Do You Hear The People Sing?
|Date||23rd October 2021|
|Society||Knutsford Musical Theatre Company|
|Venue||Northwich Memorial Court|
|Type of Production||Concert|
|Musical Director||Michael J Scott|
Author: Joe Clarke
I was thrilled to return to Northwich Memorial Court this week for Knutsford Musical Theatre Company’s Concert/Revue show ‘Do You Hear The People Sing’? Anyone who knows me, knows that I am not a fan of revue shows that don’t have a through storyline or thread that hold everything together – otherwise it’s a glorified Karaoke evening, however, KMTC’s Do You Hear The People Sing had everything I needed, and more! This revue show was a self-reflection story of the last two years during the pandemic and how the company have pulled together to finally perform on the stage again. To hit this message home, we were inundated with videos of real-life footage of the pandemic which then linked to each song choice. Onstage performing were NHS and front-line key workers, and the sympathetic undertones of the evening was felt by all. If you were not emotionally affected by this revue show in some way, then you were in the wrong building.
Directed by Ben Ireson, it was clear from the beginning the vision that Ben had and where it was going. With excellent use of the video walls and clever choice of video images (well done Ben Evans-Clarke & Jonathan Hall), this production was visually brilliant and thought provoking. Despite there being an abundance of numbers, the pace was very good and technically fantastic, despite there being a few technical hitches (pesky gremlins)! and upside-down microphones (hilarious)! The first act was a little more peaks and troughs, that contained a few numbers which were okay but didn’t quite hit home, but it was the second act when the audience were entertained number after number and when the positive energy was palpable in the air. This reflected on the positivity of ‘coming out of lockdown’.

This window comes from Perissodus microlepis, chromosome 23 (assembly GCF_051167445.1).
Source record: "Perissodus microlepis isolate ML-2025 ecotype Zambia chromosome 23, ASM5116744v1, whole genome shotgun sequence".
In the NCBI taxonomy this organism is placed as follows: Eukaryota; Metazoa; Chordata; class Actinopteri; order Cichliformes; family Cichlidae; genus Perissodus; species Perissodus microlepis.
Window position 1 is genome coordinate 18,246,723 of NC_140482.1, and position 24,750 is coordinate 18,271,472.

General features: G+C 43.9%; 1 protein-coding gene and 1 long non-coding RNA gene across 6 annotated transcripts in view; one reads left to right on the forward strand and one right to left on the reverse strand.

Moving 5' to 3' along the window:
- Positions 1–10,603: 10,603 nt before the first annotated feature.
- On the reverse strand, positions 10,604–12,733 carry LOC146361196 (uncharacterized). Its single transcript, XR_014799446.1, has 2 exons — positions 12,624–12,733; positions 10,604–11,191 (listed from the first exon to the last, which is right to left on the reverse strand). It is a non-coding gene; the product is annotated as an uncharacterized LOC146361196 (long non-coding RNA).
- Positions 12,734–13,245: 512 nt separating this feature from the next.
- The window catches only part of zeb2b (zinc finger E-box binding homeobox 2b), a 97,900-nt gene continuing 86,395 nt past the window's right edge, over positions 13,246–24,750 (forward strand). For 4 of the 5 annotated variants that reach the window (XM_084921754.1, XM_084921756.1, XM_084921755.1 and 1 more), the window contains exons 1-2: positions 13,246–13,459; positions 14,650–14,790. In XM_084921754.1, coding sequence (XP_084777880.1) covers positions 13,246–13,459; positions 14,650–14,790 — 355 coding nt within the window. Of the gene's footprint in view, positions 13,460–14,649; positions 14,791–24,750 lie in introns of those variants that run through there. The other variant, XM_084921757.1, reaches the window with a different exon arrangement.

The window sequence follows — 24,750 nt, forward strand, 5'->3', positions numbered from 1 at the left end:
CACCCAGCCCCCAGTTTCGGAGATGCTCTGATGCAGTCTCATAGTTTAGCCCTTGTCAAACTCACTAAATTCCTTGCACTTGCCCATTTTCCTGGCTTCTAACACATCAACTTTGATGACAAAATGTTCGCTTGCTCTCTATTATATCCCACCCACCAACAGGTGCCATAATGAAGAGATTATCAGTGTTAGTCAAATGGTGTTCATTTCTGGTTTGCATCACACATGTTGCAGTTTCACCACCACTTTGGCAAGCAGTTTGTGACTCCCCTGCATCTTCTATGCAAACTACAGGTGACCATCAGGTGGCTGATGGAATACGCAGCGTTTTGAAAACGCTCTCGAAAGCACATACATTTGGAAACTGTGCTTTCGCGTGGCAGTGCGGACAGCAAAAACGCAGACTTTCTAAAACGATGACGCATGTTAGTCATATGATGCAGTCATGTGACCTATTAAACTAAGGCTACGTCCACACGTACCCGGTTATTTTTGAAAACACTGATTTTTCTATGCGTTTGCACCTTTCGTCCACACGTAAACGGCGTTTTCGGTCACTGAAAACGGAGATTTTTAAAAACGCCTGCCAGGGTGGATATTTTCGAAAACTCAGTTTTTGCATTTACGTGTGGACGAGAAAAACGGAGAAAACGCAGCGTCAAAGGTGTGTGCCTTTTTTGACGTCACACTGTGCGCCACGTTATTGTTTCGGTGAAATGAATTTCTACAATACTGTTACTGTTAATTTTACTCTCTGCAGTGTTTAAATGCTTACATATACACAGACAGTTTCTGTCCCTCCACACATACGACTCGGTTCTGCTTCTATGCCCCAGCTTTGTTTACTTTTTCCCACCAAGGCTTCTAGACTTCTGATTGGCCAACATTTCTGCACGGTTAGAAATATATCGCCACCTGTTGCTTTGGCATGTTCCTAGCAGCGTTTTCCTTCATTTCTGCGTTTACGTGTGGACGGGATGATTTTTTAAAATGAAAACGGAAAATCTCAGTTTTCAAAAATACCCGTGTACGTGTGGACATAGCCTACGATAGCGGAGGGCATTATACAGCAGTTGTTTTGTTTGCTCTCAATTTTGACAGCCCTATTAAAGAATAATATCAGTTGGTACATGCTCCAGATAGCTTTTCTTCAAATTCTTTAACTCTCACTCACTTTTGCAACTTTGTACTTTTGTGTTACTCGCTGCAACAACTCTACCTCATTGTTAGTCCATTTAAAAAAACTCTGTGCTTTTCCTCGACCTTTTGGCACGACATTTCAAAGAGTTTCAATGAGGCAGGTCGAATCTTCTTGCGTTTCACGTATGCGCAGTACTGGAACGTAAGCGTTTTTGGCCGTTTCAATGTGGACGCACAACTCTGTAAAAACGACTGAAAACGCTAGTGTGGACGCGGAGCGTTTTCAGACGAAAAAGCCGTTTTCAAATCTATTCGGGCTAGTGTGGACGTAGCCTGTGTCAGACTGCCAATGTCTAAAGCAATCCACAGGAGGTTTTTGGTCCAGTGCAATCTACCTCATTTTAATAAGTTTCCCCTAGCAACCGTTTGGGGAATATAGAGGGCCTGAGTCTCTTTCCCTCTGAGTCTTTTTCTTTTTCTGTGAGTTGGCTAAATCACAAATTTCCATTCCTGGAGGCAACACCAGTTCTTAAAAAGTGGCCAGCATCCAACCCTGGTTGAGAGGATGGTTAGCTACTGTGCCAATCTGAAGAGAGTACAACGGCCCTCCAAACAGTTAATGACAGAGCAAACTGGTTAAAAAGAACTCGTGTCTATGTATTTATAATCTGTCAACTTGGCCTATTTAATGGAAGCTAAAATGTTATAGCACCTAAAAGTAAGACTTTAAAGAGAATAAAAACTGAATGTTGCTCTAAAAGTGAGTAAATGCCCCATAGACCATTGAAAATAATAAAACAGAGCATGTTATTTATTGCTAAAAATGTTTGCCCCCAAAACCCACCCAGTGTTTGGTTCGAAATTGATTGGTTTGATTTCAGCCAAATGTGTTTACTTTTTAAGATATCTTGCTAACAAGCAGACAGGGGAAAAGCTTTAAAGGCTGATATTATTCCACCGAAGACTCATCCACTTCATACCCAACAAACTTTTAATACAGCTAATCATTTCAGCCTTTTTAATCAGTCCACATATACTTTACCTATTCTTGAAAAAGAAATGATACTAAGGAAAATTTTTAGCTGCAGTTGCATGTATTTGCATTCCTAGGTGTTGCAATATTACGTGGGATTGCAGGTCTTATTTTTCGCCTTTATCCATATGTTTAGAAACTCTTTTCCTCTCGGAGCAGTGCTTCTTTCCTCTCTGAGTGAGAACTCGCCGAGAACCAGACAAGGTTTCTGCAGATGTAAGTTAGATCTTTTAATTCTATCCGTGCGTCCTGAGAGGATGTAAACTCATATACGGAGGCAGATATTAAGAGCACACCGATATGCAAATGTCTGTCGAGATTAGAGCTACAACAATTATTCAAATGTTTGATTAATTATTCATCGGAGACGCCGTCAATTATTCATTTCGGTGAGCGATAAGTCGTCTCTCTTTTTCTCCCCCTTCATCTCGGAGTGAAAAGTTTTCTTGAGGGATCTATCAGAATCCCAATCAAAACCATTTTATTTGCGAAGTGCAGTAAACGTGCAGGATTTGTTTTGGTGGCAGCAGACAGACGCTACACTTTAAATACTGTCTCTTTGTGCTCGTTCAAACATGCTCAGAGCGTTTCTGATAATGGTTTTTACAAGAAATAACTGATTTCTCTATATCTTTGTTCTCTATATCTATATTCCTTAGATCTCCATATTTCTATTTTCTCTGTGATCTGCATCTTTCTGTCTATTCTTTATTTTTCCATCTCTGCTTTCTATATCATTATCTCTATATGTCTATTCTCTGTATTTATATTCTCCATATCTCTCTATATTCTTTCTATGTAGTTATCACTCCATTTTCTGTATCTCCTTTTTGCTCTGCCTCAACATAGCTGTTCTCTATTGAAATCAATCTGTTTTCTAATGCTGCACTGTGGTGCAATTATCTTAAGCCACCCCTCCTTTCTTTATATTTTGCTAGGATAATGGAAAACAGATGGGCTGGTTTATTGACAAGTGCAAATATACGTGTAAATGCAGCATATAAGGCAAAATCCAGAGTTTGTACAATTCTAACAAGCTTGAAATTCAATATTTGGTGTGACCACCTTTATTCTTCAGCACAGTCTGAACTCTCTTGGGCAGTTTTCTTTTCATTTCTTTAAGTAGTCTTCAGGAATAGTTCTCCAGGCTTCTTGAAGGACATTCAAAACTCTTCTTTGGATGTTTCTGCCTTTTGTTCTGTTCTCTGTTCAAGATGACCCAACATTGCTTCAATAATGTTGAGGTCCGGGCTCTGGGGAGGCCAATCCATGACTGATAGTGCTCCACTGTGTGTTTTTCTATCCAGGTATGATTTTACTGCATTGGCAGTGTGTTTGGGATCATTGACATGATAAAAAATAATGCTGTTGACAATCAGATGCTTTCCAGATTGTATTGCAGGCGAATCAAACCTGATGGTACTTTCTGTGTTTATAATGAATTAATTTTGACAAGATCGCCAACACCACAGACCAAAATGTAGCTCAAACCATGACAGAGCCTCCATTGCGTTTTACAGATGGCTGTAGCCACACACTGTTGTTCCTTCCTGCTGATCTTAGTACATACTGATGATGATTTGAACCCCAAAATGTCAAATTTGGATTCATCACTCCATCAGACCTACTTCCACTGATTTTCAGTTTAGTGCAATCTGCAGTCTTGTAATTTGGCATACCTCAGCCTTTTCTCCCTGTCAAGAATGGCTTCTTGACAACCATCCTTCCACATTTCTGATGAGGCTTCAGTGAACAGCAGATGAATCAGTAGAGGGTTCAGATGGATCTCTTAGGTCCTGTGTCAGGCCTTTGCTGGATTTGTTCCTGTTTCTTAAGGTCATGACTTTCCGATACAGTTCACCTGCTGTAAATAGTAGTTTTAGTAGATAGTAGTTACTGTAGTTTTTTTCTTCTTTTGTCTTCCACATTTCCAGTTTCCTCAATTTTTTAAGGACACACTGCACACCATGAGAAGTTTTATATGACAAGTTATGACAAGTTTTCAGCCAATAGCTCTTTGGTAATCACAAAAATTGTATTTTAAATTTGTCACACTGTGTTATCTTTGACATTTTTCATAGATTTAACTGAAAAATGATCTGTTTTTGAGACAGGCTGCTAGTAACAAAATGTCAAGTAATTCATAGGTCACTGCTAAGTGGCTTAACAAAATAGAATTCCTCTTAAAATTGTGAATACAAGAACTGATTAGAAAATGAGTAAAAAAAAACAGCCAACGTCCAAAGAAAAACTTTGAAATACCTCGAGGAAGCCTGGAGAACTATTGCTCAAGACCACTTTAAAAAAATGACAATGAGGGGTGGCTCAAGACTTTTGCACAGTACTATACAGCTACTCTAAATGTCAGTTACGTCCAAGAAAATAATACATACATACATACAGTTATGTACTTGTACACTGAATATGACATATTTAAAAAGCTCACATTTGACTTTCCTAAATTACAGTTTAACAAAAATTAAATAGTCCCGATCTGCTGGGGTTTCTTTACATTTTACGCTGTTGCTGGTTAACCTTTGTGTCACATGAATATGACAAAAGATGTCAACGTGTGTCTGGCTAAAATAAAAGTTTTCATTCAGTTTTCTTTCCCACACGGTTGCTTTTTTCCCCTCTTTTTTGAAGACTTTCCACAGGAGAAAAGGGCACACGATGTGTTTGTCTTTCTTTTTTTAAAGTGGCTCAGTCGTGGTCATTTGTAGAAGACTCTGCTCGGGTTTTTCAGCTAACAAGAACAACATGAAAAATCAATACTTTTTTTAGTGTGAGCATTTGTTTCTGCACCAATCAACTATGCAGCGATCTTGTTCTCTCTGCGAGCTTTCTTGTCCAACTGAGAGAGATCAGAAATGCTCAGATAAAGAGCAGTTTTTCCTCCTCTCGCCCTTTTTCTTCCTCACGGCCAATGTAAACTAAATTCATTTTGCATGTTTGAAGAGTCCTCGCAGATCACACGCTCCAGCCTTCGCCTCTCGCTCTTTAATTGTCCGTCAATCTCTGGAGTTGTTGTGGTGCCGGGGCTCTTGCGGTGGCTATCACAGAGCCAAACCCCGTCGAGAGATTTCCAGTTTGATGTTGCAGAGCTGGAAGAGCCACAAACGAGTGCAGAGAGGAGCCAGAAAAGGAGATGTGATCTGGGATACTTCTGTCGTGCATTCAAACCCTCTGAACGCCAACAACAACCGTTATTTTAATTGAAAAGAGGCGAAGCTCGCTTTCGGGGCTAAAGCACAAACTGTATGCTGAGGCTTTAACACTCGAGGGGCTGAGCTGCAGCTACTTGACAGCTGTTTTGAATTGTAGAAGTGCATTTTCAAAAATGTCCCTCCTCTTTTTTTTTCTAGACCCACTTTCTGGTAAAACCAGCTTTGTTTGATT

Visually, the costumes, lighting and video screen were all cohesive and worked a treat, however, I also felt that the lighting behind the stage door in ‘And I Am Telling You’ & ‘Beggin’ was far too harsh on the audience which made it very hard to see the acts on stage. Audibly, the sound quality of the singers and the blend between orchestra and audience etc was brilliant. As a whole, the production was very well directed under the helm of Ben Ireson and it’s not hard to see why he is a multi-award-winning NODA director.
The musical director for this production was NODA award winning MD Michael J Scott. Again, it’s not hard to see why. Michael was fully in control, and I felt totally at ease, knowing that the cast and large orchestra were in safe hands. I love the way in which Michael uses his whole body to conduct. The music is in his soul, and he expresses his passion when he at the helm. I would’ve preferred if the light on his music stand was pivoted slightly downwards as it was a little bright, but I’m being very picky here. I have to say that the orchestra were fantastic throughout – especially the drummer, Ste Jones!